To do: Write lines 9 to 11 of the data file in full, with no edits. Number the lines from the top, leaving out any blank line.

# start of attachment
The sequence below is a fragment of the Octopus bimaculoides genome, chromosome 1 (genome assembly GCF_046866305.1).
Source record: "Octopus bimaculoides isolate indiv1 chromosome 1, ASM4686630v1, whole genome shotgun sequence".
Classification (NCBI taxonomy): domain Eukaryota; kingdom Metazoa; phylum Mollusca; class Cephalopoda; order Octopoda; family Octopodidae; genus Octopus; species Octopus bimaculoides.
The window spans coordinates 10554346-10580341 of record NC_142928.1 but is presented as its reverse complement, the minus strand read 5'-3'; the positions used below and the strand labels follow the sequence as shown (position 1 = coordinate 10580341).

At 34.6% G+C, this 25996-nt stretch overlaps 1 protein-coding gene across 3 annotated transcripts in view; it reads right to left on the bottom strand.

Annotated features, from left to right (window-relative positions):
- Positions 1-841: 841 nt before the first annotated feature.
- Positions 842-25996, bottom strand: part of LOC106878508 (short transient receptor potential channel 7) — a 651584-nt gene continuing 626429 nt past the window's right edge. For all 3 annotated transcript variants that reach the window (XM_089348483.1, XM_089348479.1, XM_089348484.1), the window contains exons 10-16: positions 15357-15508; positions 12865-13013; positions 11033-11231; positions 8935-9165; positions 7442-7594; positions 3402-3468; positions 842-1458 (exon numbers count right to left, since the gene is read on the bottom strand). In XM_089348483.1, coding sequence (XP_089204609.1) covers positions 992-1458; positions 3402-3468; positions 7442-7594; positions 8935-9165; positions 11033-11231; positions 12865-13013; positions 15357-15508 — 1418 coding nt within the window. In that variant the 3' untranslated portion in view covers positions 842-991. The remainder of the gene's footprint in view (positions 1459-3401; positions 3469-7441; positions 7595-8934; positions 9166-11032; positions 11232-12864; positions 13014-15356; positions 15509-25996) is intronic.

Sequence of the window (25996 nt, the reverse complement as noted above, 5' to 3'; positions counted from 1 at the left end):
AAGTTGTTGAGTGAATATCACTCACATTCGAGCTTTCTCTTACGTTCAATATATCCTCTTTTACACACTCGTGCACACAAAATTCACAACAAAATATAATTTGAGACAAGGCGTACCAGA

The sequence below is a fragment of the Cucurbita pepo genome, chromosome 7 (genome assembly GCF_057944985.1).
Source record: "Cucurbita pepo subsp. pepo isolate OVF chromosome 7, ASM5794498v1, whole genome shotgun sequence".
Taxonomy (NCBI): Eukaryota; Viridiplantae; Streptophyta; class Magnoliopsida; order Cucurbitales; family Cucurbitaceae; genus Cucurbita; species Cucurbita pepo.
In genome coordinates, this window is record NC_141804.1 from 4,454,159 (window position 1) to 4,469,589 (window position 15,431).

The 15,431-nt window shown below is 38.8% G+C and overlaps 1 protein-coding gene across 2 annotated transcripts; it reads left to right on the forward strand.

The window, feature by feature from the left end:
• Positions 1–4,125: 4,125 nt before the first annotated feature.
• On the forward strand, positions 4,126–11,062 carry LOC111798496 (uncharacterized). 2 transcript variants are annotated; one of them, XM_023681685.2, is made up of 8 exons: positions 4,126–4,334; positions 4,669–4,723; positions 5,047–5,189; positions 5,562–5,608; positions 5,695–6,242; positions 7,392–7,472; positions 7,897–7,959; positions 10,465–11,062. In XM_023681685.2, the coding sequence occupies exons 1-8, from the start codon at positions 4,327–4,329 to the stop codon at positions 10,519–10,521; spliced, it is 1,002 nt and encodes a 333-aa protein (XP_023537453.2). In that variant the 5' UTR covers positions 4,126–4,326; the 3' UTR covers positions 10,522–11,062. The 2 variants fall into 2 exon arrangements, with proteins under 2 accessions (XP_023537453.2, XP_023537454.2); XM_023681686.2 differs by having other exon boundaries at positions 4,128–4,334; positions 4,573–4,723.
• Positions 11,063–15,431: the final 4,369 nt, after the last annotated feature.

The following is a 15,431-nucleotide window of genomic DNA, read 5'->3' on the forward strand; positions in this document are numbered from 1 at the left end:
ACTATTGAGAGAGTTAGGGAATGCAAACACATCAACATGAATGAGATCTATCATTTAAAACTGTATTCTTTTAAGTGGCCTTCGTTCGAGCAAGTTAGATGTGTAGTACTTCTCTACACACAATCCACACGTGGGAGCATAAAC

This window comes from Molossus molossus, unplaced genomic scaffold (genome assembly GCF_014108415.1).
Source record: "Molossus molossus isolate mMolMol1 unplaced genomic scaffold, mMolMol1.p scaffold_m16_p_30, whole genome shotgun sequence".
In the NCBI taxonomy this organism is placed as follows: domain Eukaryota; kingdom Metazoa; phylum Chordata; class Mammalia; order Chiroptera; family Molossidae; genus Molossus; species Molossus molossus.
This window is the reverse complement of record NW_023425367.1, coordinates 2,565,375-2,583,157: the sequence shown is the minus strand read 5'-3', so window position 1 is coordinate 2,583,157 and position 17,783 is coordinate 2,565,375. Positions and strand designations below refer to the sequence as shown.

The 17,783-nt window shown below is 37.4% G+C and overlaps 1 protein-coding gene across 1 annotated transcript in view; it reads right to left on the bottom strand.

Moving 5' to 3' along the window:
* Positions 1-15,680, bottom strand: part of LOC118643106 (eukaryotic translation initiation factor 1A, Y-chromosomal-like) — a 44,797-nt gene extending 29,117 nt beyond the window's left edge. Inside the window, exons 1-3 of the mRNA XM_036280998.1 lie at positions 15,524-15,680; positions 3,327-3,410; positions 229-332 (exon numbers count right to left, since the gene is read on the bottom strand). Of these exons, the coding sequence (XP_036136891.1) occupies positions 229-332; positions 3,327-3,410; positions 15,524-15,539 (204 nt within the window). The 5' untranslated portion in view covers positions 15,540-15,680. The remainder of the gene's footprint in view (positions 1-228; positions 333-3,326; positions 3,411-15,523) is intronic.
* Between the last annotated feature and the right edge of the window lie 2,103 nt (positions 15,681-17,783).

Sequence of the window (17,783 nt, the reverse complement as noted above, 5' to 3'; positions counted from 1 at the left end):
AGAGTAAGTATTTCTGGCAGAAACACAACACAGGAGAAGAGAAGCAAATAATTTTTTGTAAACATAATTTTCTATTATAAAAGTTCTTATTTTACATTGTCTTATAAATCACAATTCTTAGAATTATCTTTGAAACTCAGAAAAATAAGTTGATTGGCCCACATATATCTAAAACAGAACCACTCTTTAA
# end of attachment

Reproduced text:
Sequence of the window (25996 nt, the reverse complement as noted above, 5' to 3'; positions counted from 1 at the left end):
AAGTTGTTGAGTGAATATCACTCACATTCGAGCTTTCTCTTACGTTCAATATATCCTCTTTTACACACTCGTGCACACAAAATTCACAACAAAATATAATTTGAGACAAGGCGTACCAGA

The sequence below is a fragment of the Cucurbita pepo genome, chromosome 7 (genome assembly GCF_057944985.1).